March 21: The European Council, according to a 21 March 2014 release, has agreed to a revised Savings Taxation Directive.
On 20 March 2014, Luxembourg agreed to a proposed revision of the EU Savings Taxation Directive, thereby clearing the way for the EU Council of Ministers to adopt amendments that would provide for taxation of interest payments made by financial institutions to residents of other EU Members States. In effect, this change would broaden the scope of the automatic exchange of information concerning which account holders receive what interest payments.
The proposal to revise and extend the scope of the EU Savings Taxation Directive was originally issued by the European Commission in November 2008.
Some EU Members States (including Austria and Luxembourg) took the position that they would only consider an extension of the scope of the EU Savings Taxation Directive in case a “level playing field” was maintained in Europe. In other words, their position has been that the taxation of savings agreements concluded in 2004 or 2005 between the EU and Switzerland and between the EU and four other third countries (Liechtenstein, Monaco, Andorra, and San Marino) must be updated to reflect the extended scope of the EU Savings Taxation Directive.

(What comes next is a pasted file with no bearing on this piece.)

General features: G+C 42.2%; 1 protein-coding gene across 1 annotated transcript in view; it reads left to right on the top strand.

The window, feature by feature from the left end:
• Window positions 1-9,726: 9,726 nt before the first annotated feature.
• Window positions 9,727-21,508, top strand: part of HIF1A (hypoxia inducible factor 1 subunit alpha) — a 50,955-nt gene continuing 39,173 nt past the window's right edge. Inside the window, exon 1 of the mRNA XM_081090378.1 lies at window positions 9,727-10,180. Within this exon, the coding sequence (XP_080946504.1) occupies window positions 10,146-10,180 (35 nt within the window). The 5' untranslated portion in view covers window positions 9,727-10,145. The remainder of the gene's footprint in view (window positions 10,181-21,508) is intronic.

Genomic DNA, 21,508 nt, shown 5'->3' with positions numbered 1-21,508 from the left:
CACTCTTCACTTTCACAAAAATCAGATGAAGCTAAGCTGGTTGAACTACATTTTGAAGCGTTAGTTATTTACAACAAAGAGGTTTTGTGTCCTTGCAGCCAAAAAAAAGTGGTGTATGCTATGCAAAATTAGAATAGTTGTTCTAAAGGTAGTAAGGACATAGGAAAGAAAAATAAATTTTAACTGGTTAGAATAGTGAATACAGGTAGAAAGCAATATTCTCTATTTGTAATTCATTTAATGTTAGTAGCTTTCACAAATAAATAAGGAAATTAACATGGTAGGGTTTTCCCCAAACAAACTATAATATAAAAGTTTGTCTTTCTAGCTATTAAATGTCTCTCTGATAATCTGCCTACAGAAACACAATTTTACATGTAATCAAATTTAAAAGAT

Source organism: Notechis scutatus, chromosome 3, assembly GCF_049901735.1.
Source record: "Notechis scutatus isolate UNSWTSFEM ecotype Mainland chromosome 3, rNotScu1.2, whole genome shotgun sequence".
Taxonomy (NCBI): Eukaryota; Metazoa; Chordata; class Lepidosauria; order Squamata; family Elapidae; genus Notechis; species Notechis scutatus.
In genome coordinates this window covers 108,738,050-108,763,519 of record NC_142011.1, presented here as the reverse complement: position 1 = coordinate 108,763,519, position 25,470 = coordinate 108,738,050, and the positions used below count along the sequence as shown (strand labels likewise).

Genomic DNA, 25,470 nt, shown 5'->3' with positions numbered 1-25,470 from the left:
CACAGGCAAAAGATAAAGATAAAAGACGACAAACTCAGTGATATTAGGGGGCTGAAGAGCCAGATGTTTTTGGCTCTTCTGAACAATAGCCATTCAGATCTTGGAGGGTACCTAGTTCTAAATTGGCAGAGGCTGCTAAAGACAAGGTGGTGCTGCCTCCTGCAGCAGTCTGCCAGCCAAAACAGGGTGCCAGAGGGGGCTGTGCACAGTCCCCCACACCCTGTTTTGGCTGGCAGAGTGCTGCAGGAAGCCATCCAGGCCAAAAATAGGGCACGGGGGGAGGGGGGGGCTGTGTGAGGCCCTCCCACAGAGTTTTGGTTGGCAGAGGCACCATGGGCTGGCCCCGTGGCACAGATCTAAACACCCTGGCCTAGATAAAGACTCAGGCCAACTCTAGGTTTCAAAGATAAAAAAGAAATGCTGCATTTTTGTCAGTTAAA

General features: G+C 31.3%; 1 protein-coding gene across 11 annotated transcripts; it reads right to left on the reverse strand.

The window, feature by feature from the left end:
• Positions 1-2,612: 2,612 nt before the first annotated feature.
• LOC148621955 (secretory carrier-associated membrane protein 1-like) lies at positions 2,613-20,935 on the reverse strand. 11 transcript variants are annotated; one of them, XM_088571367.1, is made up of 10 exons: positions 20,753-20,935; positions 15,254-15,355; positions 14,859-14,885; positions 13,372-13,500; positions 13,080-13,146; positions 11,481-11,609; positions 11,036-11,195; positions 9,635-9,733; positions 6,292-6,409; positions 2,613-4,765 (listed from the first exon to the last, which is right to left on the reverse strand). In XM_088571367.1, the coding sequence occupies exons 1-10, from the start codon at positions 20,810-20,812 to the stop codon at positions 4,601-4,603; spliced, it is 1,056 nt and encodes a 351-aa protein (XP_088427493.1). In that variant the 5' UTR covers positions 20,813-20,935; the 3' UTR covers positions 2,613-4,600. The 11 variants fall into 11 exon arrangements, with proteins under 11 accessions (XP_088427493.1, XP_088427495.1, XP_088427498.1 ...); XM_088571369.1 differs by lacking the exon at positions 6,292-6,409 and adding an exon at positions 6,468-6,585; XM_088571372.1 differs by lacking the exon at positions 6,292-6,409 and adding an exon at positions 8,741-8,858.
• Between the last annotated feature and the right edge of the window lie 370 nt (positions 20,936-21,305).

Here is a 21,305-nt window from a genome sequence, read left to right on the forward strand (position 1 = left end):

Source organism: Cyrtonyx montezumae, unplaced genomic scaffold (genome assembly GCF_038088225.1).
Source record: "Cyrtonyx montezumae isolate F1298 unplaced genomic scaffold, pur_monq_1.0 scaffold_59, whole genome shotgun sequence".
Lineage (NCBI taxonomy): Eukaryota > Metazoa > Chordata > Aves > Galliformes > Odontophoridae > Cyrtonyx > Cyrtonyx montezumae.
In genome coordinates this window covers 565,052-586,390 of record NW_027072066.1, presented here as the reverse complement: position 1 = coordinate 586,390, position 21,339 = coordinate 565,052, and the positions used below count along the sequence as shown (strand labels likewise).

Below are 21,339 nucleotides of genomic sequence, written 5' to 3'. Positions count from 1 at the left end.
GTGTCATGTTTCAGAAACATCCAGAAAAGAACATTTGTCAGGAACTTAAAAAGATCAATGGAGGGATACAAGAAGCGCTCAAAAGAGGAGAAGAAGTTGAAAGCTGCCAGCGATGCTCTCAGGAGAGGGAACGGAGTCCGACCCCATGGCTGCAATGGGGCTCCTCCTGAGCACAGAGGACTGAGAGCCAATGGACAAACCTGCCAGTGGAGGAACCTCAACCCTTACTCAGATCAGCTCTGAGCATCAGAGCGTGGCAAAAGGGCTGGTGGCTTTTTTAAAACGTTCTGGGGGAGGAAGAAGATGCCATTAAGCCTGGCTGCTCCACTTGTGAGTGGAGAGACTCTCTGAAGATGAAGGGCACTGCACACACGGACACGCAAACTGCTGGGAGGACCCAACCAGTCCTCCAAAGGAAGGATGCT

After several months of standstill, negotiations started in January 2014.
Under the initial version of the EU Savings Taxation Directive (2005), the scope was limited to the taxation of savings income in the form of interest payments on debt claims— and excluding issues relating to the taxation of insurance benefits.
With a view to closing existing loopholes in its current scope and better preventing tax evasion, the scope of the new EU Savings Taxation Directive has been broadened to cover and apply to the following in the future:
- Certain non-UCITS investment funds (e.g., SICAV-Part II) and certain structured products that are currently not within the scope of the Directive
- Certain insurance contracts (unit linked insurance contracts) whose benefits are, to some extent, derived from debt claims
- A look-through approach to certain EU and non-EU entities or legal arrangements (including trusts, transparent entities)
The road ahead is still long before the formal and final adoption of the updated Savings Taxation Directive. First, it must be enacted at European Union-level and then transposed into the national laws of each of the EU Member States.
In view of these facts, the entry into force of the extended scope of the EU Savings Taxation Directive in not expected to take place in Luxembourg prior to 1 January 2017.
Read a March 2014 report [PDF 66 KB] prepared by the KPMG member firm in Luxembourg: EU Savings Directive
Read a March 2014 report prepared by the KPMG member firm in the Netherlands: European Council agreed to adopt amendments to EU Savings Taxation Directive